60th Anniversary of the Antarctic Treaty
Recently, on 23 June, the 60th anniversary of the Antarctic Treaty was celebrated. The Antarctic Treaty was entered into force on 23 June 1961.
Significance of this treaty:
The treaty, signed during the Cold War, by twelve countries with an interest in the Antarctic, is the only treaty to apply to an entire continent. It is also the foundation of a rules-based international order for a continental territory with a temporary population.
Its relevance at present
- This treaty was signed at a very complicated time and complicated circumstances, but now the question of whether this treaty is necessary or not has been a frequent question.
- Although circumstances have changed radically in the 2020s compared to the 1950s, the Antarctic Treaty is still able to successfully respond to many challenges today.
- Antarctica is, to a large extent, accessible due to technology and climate change. Apart from the original 12 countries from this continent, now the genuine interests of many other countries have also been added to it. Some global resources, especially oil, are becoming increasingly scarce.
- There is also uncertainty about China’s intentions regarding the Antarctica region. China joined the treaty in 1983 and became an advisory member in
- It is anticipated that at some point in the future, more attention will be given to the prospects of mining in the Antarctic. That is why it seems necessary to revisit the ‘Restrictions on Mining in Antarctica’.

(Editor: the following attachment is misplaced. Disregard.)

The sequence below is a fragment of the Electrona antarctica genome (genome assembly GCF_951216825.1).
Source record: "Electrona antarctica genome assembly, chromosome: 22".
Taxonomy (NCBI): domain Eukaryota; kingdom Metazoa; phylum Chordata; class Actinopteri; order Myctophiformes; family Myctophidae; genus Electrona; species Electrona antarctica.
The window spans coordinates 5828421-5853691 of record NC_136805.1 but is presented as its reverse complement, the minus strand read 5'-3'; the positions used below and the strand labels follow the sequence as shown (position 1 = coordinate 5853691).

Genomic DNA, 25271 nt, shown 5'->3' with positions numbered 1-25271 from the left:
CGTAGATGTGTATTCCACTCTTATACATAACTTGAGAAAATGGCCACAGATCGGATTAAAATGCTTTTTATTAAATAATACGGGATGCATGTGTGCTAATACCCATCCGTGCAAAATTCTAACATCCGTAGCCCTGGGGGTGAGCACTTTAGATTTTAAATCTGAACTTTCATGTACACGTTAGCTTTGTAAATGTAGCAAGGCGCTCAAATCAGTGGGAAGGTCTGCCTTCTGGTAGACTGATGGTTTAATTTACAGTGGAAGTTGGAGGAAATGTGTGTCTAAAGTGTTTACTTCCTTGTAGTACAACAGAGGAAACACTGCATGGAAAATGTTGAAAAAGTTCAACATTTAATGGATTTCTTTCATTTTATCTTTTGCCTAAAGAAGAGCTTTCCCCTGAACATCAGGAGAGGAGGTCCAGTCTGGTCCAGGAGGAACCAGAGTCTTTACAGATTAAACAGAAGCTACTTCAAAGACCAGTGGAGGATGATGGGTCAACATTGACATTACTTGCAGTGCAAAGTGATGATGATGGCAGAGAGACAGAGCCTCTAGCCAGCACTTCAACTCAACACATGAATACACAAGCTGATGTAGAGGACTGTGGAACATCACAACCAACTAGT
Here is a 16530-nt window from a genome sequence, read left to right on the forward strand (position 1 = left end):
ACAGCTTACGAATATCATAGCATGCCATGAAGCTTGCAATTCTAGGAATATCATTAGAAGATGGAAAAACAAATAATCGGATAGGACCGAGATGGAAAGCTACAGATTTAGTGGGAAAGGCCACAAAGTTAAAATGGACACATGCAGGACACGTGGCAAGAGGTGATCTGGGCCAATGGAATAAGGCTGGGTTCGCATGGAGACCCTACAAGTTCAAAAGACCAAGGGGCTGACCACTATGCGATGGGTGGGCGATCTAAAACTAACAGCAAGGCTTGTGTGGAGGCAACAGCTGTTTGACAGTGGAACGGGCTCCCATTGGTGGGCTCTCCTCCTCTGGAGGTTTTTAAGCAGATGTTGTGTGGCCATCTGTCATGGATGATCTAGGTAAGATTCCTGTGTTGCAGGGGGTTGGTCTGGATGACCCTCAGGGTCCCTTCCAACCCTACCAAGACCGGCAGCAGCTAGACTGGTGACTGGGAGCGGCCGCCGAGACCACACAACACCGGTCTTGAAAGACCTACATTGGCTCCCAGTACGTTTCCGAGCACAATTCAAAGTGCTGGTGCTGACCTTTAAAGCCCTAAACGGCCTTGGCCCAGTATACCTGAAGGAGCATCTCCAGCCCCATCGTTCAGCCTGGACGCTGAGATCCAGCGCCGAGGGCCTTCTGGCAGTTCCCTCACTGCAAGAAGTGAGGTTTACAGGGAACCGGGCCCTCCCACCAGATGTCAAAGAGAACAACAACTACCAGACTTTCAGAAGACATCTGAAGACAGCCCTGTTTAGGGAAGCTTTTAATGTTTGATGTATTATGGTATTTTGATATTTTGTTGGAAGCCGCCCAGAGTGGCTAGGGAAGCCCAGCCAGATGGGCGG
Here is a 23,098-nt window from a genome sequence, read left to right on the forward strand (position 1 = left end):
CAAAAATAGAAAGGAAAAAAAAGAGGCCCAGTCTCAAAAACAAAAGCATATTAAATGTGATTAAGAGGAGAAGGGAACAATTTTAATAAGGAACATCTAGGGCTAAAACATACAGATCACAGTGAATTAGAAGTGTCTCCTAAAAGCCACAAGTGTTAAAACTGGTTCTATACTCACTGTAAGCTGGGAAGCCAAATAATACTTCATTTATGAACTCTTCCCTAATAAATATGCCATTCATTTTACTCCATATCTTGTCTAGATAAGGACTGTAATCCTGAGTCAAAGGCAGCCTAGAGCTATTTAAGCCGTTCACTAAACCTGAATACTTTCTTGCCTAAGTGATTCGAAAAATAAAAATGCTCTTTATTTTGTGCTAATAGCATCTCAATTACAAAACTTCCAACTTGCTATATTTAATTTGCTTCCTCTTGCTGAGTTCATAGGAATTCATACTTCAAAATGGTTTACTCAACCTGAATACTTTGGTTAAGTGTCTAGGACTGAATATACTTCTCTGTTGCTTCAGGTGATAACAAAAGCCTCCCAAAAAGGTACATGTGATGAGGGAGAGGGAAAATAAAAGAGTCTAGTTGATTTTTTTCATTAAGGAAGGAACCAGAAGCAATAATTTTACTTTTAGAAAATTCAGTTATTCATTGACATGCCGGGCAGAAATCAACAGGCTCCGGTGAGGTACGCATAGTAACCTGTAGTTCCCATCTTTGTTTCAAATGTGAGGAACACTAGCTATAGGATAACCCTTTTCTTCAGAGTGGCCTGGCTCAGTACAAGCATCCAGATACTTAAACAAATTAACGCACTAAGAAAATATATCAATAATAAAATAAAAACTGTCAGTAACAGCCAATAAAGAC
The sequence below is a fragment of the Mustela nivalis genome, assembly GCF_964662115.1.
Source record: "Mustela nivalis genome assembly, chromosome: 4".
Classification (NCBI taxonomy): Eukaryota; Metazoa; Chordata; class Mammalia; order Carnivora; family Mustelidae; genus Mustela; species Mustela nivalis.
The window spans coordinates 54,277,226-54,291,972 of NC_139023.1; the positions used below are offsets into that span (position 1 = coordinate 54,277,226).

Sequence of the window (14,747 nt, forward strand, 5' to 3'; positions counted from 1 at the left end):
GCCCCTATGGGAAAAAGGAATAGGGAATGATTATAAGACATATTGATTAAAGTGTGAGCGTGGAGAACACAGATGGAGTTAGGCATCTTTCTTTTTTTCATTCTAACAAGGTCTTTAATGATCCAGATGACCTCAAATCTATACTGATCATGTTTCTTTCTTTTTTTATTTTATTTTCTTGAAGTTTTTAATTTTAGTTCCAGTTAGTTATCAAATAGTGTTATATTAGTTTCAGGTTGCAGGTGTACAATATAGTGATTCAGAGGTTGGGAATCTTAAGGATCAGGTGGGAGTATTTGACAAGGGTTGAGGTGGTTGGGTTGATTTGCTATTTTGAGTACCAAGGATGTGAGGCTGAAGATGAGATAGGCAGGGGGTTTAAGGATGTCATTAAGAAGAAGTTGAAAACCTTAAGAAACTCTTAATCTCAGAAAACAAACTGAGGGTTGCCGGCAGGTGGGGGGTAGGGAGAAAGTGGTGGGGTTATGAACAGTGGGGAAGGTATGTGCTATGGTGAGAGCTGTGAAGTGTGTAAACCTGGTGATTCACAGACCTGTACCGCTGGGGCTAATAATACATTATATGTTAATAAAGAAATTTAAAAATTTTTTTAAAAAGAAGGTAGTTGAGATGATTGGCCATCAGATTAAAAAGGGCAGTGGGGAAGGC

About Antarctic Treaty:
- On 1 December 1959, the Antarctic Treaty was signed by 12 countries in Washington to protect the Antarctic continent only for scientific research and to maintain a demilitarized zone.
- These 12 original signatories include Argentina, Australia, Chile, France, Japan, New Zealand, Belgium, Norway, South Africa, the Union of Soviet Socialist Republics, the United States and the United Kingdom.
- Since this treaty came into force in the year 1961, 54 countries have joined it. India became a member of this treaty in the year Its headquarter is located in Buenos Aires, Argentina.
- The treaty defines Antarctica as an ice-covered land located south of 60 °S latitude.
Major provisions of the treaty:
- Under ‘Article-I’, Antarctica will be used only for peaceful purposes.
- Under ‘Article-II’, the freedom of scientific research in Antarctica and cooperation in this direction will continue.
- Scientific observations and results from Antarctica will be exchanged and provided freely under ‘Article-III’.
- Under ‘Article IV’, territorial sovereignty shall remain ineffective, i.e. no new claim may be made by any country on it or the extension of an existing claim.
- Through this treaty, all disputes related to claims made by any country on this continent were stopped.
Antarctic Treaty System:
Disputes over the Antarctic continent have arisen over the years, but almost all disputes have been resolved through various agreements and treaty enlargements in the framework. This entire framework is now known as the Antarctic Treaty System.
Main Agreements of the Antarctic Treaty System
It is mainly made up of 4 major international agreements –
- The Antarctic Treaty of 1959
- Convention for the Conservation of Antarctic Seals (CCAS), 1972
- The Convention for the Conservation of Antarctic Marine Living Resources, 1980
- The Protocol on Environmental Protection to the Antarctic Treaty, 1991
Source – The Hindu